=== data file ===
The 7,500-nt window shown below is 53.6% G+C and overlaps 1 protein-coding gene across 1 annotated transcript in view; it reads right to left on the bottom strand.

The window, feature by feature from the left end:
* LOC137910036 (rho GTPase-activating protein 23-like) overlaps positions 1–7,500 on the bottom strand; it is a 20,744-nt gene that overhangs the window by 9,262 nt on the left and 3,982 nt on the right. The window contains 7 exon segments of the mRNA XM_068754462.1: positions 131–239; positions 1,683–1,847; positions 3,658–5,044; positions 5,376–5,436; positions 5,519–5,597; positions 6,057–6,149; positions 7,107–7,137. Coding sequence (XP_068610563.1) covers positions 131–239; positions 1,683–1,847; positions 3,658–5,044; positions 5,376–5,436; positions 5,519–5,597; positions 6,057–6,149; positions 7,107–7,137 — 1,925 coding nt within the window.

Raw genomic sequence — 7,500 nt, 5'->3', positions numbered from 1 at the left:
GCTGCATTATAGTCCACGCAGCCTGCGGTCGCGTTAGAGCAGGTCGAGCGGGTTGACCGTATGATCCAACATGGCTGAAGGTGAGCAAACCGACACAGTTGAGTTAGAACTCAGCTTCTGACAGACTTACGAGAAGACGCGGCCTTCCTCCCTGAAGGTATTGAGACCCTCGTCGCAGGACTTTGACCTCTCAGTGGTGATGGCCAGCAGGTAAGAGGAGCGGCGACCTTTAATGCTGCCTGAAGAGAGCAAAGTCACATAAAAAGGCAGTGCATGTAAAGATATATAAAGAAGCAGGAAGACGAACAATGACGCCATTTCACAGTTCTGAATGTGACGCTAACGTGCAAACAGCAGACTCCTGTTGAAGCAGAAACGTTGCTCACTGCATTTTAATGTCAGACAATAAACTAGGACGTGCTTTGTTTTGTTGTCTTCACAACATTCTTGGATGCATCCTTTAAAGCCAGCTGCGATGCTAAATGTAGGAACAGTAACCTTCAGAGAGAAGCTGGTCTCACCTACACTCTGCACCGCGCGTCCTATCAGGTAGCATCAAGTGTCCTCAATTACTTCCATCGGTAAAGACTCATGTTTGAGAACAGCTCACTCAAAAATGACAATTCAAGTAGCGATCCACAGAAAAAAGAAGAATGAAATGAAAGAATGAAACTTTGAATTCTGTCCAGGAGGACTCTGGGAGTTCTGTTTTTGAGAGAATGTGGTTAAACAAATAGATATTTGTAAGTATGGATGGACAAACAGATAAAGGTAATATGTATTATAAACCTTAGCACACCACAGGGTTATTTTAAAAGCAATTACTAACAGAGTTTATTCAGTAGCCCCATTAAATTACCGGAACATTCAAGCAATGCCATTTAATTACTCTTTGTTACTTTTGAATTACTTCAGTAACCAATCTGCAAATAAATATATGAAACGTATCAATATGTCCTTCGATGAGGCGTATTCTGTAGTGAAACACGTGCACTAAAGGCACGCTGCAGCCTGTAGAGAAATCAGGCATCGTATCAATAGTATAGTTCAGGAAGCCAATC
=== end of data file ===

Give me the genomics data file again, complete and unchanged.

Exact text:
The 7,500-nt window shown below is 53.6% G+C and overlaps 1 protein-coding gene across 1 annotated transcript in view; it reads right to left on the bottom strand.

The window, feature by feature from the left end:
* LOC137910036 (rho GTPase-activating protein 23-like) overlaps positions 1–7,500 on the bottom strand; it is a 20,744-nt gene that overhangs the window by 9,262 nt on the left and 3,982 nt on the right. The window contains 7 exon segments of the mRNA XM_068754462.1: positions 131–239; positions 1,683–1,847; positions 3,658–5,044; positions 5,376–5,436; positions 5,519–5,597; positions 6,057–6,149; positions 7,107–7,137. Coding sequence (XP_068610563.1) covers positions 131–239; positions 1,683–1,847; positions 3,658–5,044; positions 5,376–5,436; positions 5,519–5,597; positions 6,057–6,149; positions 7,107–7,137 — 1,925 coding nt within the window.

Raw genomic sequence — 7,500 nt, 5'->3', positions numbered from 1 at the left:
GCTGCATTATAGTCCACGCAGCCTGCGGTCGCGTTAGAGCAGGTCGAGCGGGTTGACCGTATGATCCAACATGGCTGAAGGTGAGCAAACCGACACAGTTGAGTTAGAACTCAGCTTCTGACAGACTTACGAGAAGACGCGGCCTTCCTCCCTGAAGGTATTGAGACCCTCGTCGCAGGACTTTGACCTCTCAGTGGTGATGGCCAGCAGGTAAGAGGAGCGGCGACCTTTAATGCTGCCTGAAGAGAGCAAAGTCACATAAAAAGGCAGTGCATGTAAAGATATATAAAGAAGCAGGAAGACGAACAATGACGCCATTTCACAGTTCTGAATGTGACGCTAACGTGCAAACAGCAGACTCCTGTTGAAGCAGAAACGTTGCTCACTGCATTTTAATGTCAGACAATAAACTAGGACGTGCTTTGTTTTGTTGTCTTCACAACATTCTTGGATGCATCCTTTAAAGCCAGCTGCGATGCTAAATGTAGGAACAGTAACCTTCAGAGAGAAGCTGGTCTCACCTACACTCTGCACCGCGCGTCCTATCAGGTAGCATCAAGTGTCCTCAATTACTTCCATCGGTAAAGACTCATGTTTGAGAACAGCTCACTCAAAAATGACAATTCAAGTAGCGATCCACAGAAAAAAGAAGAATGAAATGAAAGAATGAAACTTTGAATTCTGTCCAGGAGGACTCTGGGAGTTCTGTTTTTGAGAGAATGTGGTTAAACAAATAGATATTTGTAAGTATGGATGGACAAACAGATAAAGGTAATATGTATTATAAACCTTAGCACACCACAGGGTTATTTTAAAAGCAATTACTAACAGAGTTTATTCAGTAGCCCCATTAAATTACCGGAACATTCAAGCAATGCCATTTAATTACTCTTTGTTACTTTTGAATTACTTCAGTAACCAATCTGCAAATAAATATATGAAACGTATCAATATGTCCTTCGATGAGGCGTATTCTGTAGTGAAACACGTGCACTAAAGGCACGCTGCAGCCTGTAGAGAAATCAGGCATCGTATCAATAGTATAGTTCAGGAAGCCAATC